TV election debates will go ahead even if party leaders refuse to attend, say broadcasters

"There’s nothing in any of our guidelines that says you can’t empty chair anybody” BBC boss Lord Hall exclusively tells Radio Times

The televised election debates will go ahead without any party leader who refuses to attend, the broadcasters said today.


In a joint statement confirming yesterday’s exclusive Radio Times report, the BBC and ITV said today that they will both invite seven party leaders to take part in two debates, including the three major parties, Ukip, the Greens, the Scottish National Party, and Plaid Cymru.

Channel 4 and Sky News confirmed that they plan to hold a third head-to-head debate, involving only David Cameron and Ed Miliband.

The threat to go ahead without the Prime Minister, who has appeared reticent to take part in the debates, has been controversial, with former BBC Director-General Lord Grade saying that replacing Mr Cameron with an empty chair would be a “step too far” and would breach the broadcaster’s impartiality rules.

But the current BBC boss said that there was no bar to the corporation empty-chairing the Prime Minister.

In a wide-ranging interview with Radio Times, to be published on Tuesday, Lord Hall says: “There’s nothing in any of our guidelines that says you can’t empty chair anybody in any debate.

“You have always got to do what is right on behalf of the people who pay for you.”

Lord Hall also addresses the issues of women on television, the Charlie Hebdo Mohammed cartoons, and Top Gear.

A joint statement, issued on behalf of all four broadcasters, said: “The party leaders will be formally invited to take part in these debates. In the event that any of the invited party leaders decline to participate, debates will take place with the party leaders who accept the invitation.”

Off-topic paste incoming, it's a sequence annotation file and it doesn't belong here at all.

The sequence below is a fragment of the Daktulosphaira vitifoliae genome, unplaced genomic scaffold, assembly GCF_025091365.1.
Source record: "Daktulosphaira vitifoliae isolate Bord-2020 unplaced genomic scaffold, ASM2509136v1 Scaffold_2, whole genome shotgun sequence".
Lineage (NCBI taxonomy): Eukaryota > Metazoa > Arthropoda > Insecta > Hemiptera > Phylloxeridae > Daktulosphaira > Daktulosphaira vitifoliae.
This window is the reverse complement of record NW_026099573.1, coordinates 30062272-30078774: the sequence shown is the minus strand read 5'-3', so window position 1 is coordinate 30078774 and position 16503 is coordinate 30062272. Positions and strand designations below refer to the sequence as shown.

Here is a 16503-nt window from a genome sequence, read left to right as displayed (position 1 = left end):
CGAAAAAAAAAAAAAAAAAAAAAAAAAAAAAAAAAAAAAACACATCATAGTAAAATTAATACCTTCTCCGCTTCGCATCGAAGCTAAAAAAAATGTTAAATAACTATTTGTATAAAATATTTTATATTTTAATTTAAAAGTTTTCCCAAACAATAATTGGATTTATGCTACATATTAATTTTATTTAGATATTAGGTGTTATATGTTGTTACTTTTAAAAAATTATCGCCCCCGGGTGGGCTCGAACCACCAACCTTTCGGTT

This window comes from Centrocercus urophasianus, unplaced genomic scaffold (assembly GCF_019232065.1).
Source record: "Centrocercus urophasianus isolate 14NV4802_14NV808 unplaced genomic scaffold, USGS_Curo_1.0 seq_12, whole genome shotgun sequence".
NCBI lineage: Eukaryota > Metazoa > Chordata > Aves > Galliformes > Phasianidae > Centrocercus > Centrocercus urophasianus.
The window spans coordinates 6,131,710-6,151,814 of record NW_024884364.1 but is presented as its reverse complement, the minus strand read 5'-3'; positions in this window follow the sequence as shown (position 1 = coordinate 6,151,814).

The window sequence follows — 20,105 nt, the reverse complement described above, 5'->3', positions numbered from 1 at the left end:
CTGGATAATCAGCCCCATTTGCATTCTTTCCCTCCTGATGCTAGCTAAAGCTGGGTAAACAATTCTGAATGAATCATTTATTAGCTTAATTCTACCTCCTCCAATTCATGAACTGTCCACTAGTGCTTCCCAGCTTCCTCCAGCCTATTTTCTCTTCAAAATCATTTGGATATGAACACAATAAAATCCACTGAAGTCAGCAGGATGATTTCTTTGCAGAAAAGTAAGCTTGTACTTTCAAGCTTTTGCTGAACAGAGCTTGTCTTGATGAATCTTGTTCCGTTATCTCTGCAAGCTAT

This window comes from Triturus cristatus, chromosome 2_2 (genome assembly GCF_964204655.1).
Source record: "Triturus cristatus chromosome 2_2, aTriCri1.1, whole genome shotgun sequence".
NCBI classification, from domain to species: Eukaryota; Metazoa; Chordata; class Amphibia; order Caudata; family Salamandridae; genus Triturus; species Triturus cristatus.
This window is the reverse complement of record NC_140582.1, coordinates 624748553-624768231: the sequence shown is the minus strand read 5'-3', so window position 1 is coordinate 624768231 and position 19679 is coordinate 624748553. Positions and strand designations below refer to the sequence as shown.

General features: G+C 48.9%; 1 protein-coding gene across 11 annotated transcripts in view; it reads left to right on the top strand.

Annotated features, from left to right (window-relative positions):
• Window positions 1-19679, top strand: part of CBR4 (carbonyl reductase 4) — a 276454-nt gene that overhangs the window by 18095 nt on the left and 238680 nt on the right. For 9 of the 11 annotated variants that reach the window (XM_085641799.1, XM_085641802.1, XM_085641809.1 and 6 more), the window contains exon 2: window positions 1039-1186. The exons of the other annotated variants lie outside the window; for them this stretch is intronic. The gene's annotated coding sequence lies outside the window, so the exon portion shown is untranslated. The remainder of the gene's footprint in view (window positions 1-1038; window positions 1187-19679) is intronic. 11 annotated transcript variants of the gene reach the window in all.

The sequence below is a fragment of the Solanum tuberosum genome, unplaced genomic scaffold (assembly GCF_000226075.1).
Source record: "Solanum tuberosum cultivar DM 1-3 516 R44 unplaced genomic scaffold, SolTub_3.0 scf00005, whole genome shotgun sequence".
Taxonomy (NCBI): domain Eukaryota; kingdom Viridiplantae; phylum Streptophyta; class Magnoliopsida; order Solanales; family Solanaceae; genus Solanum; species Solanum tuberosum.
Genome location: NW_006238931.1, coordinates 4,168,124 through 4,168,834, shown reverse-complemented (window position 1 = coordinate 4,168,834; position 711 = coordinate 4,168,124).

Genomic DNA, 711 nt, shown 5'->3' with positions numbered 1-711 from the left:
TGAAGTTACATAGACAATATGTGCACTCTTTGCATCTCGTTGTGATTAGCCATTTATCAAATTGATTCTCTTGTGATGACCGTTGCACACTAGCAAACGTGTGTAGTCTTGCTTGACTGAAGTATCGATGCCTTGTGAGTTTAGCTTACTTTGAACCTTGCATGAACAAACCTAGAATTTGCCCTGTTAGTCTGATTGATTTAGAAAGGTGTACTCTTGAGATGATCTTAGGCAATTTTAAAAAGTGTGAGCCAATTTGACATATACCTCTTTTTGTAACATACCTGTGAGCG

The proposed dates for the debates are 2, 16 and 30 April, and the order in which they will take place is still to be discussed with the parties.

The Daily Telegraph reported that some Conservative MPs believe Lord Hall had leaked the details of the election debates.

The newspaper quoted Philip Davies, a Conservative MP and member of the culture select committee, as saying that his “crass” intervention was “too much of a coincidence for my liking”.

But Ben Preston, editor of Radio Times, said: “It’s plain wrong and crass for Philip Davies to suggest Lord Hall was the source of the exclusive Radio Times report yesterday, revealing plans for the 7-party election debates.”


“We conducted an exclusive interview with the Director General – for publication on Tuesday – and while we discussed the issue, at no stage did he disclose details of the proposed make-up of the debates. Even Mr Davies wouldn’t expect Radio Times to reveal the excellent sources for our story, but he is barking up the wrong tree.”